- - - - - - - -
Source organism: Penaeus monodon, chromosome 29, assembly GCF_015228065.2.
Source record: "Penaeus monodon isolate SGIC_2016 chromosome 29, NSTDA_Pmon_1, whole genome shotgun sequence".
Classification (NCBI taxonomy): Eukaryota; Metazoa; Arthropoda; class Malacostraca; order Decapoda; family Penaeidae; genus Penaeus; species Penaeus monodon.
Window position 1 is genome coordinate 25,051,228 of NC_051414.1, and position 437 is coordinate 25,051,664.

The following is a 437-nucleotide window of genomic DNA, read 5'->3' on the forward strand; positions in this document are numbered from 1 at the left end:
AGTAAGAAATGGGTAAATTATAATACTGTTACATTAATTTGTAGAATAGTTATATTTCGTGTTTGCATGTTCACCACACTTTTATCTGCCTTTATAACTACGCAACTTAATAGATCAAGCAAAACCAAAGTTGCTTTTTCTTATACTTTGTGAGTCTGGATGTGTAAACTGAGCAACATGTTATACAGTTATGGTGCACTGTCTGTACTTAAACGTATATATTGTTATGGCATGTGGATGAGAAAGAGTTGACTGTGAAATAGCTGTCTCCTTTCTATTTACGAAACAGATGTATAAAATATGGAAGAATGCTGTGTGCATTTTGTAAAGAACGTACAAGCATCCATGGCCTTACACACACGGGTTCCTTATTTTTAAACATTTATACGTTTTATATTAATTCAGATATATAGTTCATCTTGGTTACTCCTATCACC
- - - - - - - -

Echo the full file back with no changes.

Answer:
Source organism: Penaeus monodon, chromosome 29, assembly GCF_015228065.2.
Source record: "Penaeus monodon isolate SGIC_2016 chromosome 29, NSTDA_Pmon_1, whole genome shotgun sequence".
Classification (NCBI taxonomy): Eukaryota; Metazoa; Arthropoda; class Malacostraca; order Decapoda; family Penaeidae; genus Penaeus; species Penaeus monodon.
Window position 1 is genome coordinate 25,051,228 of NC_051414.1, and position 437 is coordinate 25,051,664.

The following is a 437-nucleotide window of genomic DNA, read 5'->3' on the forward strand; positions in this document are numbered from 1 at the left end:
AGTAAGAAATGGGTAAATTATAATACTGTTACATTAATTTGTAGAATAGTTATATTTCGTGTTTGCATGTTCACCACACTTTTATCTGCCTTTATAACTACGCAACTTAATAGATCAAGCAAAACCAAAGTTGCTTTTTCTTATACTTTGTGAGTCTGGATGTGTAAACTGAGCAACATGTTATACAGTTATGGTGCACTGTCTGTACTTAAACGTATATATTGTTATGGCATGTGGATGAGAAAGAGTTGACTGTGAAATAGCTGTCTCCTTTCTATTTACGAAACAGATGTATAAAATATGGAAGAATGCTGTGTGCATTTTGTAAAGAACGTACAAGCATCCATGGCCTTACACACACGGGTTCCTTATTTTTAAACATTTATACGTTTTATATTAATTCAGATATATAGTTCATCTTGGTTACTCCTATCACC